LA CROSSE, Wisconsin (WXOW) - Twice as many fires are reported on the fourth of July than any other day of the year. Now, abnormally dry and hot conditions are leading to enhanced fire danger across the region.
The Wisconsin DNR has placed the Coulee region under a "High" to "Very High" fire risk. Under these conditions fires can start easily and spread rapidly. Onalaska Fire Chief, Don Dominick, says current conditions are similar to a tinderbox. "When you start a fire you always use little pieces of paper or small pieces of wood. What we have now is dried, smaller pieces of wood."
Since mid May, the region has seen a 2-4 inch deficit in rain. And the extreme heat since last week has only made matters worse. This makes everything from fireworks to charcoal a potential hazard. "If you take a look at something that people feel is not very harmful, take a look at the tip of a sparkler, at 1200 degrees Fahrenheit. Glass melts at 900. So what you have there is the potential for a high amount of heat in a very small area."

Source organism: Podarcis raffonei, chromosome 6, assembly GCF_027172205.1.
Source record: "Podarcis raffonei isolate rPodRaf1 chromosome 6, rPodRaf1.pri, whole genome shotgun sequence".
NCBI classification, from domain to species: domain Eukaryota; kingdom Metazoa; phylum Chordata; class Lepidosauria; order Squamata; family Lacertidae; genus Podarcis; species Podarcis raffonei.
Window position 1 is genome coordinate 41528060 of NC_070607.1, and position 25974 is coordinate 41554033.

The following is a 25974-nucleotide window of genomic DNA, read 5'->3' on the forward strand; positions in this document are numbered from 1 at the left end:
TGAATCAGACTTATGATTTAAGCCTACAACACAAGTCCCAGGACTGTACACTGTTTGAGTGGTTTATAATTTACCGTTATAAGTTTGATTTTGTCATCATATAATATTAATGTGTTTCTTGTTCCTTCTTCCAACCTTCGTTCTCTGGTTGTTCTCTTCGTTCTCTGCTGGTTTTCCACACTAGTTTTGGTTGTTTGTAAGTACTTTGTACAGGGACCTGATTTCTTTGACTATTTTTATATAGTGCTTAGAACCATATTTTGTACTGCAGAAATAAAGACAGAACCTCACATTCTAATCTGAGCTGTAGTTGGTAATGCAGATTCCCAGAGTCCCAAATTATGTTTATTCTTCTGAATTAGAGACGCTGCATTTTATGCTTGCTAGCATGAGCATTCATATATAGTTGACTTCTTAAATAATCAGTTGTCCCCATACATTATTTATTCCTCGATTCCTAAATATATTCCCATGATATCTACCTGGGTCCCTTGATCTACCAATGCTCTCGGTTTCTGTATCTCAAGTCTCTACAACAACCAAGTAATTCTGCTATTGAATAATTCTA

Emergency burn restrictions are in effect in 11 counties across Wisconsin, including Crawford and Richland counties. The City of La Crosse, Stoddard and Bergen are currently under burning bans that prohibit all fireworks and burn piles. This includes campfires outside of developed camping areas, and restrictions on grill use. Hot and dry conditions are expected through the end of the week and fire bans will remain in effect until conditions improve substantially.
For those not under burning restrictions, extra care should be taken to keep fires in their designated areas. With such dry conditions, Onalaska Fire Chief, Don Dominick, says even seemingly harmless activities can still have serious consequences. "Put a barrier in there well enough that whatever's around your campfire, barbeque grill doesn't become a wick to draw that fire to another big fuel load."
Fireworks are also a big concern causing 40% of the fires reported on Independence Day. But that doesn't mean you can't see fireworks on the fourth. "Best advice would be that if you'd like to see fireworks, go where there's a licensed professional."
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